Approach local businesses that have a spare event space or conference room. Ask if they can host in exchange for the venue’s profile boost. Do the same with the caterers.
Once the venue is sorted, give your event a hook that will make guests want to attend. Have a theme, an interesting speaker, or samples of a new product.
There are lots of free online services that you can use to advertise your event. Eventbrite and Meetup are both great for sending out invites, or you can reach a wider small business audience by uploading your event to the Enterprise Nation platform.
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There’s a wealth of start-up events every month, from local meet-ups to sector-specific networking events. Getting out and about has a ton of benefits:
You’ll get used to pitching your business and describing what you do, which can help to tighten your marketing message elsewhere
Talking to other business owners can spark new ideas for ways to improve your own business
You never know who you’ll meet – a networking event could connect you with a talented freelancer or lead to a new partnership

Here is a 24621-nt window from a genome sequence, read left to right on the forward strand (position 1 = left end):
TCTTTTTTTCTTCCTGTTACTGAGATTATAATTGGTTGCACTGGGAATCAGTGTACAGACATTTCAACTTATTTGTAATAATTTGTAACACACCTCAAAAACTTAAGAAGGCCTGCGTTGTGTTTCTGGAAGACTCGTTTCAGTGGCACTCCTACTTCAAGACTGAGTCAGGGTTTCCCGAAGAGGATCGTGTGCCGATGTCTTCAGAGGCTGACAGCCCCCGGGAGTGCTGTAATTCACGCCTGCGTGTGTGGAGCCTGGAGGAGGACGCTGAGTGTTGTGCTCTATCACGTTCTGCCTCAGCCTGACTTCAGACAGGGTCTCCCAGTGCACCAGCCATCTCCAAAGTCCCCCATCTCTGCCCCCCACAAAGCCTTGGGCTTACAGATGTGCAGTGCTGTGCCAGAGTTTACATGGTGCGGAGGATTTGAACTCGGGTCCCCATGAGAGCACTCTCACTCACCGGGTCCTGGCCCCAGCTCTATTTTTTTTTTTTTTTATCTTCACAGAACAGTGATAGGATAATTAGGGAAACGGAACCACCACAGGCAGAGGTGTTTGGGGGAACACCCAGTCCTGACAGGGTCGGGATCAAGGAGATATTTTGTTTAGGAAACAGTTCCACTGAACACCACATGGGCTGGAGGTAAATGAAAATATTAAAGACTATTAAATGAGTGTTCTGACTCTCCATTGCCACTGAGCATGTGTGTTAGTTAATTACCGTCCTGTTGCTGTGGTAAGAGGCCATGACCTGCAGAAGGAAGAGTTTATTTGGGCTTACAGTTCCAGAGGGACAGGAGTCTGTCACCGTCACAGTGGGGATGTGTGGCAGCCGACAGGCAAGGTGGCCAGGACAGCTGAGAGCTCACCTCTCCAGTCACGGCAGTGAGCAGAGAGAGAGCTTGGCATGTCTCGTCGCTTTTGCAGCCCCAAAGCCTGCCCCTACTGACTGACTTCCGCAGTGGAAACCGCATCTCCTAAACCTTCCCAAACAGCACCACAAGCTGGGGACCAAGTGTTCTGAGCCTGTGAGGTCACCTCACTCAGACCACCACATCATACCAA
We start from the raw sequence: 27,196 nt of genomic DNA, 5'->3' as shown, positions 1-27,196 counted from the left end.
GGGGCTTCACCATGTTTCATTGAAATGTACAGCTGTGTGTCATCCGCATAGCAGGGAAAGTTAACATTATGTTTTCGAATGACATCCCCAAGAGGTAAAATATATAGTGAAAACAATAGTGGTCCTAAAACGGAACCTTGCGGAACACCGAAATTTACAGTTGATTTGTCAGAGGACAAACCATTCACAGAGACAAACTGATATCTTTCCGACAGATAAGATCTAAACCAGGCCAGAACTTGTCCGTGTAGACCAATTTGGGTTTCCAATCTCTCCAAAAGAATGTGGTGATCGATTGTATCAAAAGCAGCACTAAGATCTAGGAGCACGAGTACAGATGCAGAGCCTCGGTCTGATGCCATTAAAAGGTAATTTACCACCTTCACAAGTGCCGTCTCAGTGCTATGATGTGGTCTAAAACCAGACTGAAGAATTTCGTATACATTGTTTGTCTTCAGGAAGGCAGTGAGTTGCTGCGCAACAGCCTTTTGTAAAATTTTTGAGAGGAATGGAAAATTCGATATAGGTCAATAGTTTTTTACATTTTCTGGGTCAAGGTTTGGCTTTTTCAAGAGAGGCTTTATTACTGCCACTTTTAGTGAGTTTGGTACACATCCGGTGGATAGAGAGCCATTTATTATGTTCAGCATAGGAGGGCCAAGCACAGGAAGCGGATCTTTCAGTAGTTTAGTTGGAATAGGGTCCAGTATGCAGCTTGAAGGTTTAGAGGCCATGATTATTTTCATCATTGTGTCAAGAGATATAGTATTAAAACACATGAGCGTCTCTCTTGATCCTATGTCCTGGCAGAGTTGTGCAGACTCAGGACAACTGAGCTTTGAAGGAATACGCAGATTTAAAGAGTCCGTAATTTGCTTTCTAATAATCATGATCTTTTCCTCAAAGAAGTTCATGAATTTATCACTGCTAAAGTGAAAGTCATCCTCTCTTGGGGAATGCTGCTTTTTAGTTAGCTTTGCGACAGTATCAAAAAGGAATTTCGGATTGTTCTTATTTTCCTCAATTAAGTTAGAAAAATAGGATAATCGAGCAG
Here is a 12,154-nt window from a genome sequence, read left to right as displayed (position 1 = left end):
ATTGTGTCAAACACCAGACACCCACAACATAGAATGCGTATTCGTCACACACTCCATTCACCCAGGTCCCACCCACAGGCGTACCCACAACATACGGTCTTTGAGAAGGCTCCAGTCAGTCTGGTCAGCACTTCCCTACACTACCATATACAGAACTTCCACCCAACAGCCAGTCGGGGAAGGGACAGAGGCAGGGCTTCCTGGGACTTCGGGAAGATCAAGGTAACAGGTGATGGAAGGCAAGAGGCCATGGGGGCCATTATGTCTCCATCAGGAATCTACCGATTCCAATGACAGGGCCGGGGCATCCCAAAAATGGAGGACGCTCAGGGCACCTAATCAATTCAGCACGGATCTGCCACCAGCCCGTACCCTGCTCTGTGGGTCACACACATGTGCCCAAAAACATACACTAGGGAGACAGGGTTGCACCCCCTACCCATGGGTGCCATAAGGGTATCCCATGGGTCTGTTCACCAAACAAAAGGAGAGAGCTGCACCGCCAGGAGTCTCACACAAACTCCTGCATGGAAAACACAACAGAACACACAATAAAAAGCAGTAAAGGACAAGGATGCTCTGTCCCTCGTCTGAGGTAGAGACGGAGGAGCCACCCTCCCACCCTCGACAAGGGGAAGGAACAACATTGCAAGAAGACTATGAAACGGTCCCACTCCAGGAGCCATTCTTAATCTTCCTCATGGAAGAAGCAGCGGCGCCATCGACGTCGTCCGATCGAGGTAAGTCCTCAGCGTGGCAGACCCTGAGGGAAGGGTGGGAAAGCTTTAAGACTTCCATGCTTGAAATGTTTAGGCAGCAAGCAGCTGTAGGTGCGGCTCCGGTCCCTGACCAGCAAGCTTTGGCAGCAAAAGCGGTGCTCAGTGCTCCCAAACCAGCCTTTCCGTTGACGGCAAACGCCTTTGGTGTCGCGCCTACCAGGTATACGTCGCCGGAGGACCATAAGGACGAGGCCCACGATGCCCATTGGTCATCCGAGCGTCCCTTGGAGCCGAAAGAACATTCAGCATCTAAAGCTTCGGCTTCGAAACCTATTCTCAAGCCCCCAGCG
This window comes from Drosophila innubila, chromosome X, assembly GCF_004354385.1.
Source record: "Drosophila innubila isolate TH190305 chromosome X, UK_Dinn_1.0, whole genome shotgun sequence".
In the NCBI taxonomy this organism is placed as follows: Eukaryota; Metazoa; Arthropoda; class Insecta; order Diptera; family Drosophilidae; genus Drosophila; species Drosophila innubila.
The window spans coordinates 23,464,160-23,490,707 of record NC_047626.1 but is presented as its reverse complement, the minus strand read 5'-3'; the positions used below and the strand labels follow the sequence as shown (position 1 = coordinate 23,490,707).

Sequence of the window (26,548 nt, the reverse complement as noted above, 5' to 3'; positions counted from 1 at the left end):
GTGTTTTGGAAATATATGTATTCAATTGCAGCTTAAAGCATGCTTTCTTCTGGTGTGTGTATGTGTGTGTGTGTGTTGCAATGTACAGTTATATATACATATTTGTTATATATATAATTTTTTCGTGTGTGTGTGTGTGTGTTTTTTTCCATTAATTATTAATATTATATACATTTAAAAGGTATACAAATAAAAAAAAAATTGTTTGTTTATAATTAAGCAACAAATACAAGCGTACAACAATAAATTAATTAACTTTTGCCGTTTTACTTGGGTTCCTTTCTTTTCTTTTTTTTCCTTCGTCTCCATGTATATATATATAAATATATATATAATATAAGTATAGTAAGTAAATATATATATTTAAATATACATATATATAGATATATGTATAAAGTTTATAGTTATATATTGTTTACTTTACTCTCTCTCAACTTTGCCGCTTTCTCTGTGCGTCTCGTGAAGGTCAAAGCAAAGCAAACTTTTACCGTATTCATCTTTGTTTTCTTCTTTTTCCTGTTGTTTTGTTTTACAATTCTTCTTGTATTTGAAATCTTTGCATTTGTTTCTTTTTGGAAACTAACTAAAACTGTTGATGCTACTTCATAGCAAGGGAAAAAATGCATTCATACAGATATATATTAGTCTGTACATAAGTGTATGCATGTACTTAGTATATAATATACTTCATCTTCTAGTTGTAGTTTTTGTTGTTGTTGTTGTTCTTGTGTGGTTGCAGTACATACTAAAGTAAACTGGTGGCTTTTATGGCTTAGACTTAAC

Enterprise Nation hosts a range of online and in-person events designed to support small businesses. We’d love to see you at some of them!
Embrace social media
It’s never been easier for small businesses to reach potential customers online. Embracing social media as a key part of your marketing strategy will let you connect with new customers and even build communities of fans around your business.
Here are the most popular social media platforms and what they can do for your business:
Facebook has almost three billion monthly users, so there’s a good chance some of your customers will be there. You can create business pages and groups on Facebook for free, which are popular with many Enterprise Nation members as a way of community building.
This platform is also well-known for its ability to create closely targeted ads – you can select a target audience based on their location, gender, age and interests. There’s the functionality to set a daily budget so you can keep tight control on what you’re spending each day.
Twitter is a useful tool for building your brand and credibility. A lot of journalists and writers are active on Twitter, so it’s one of the easiest platforms to start establishing your network as well.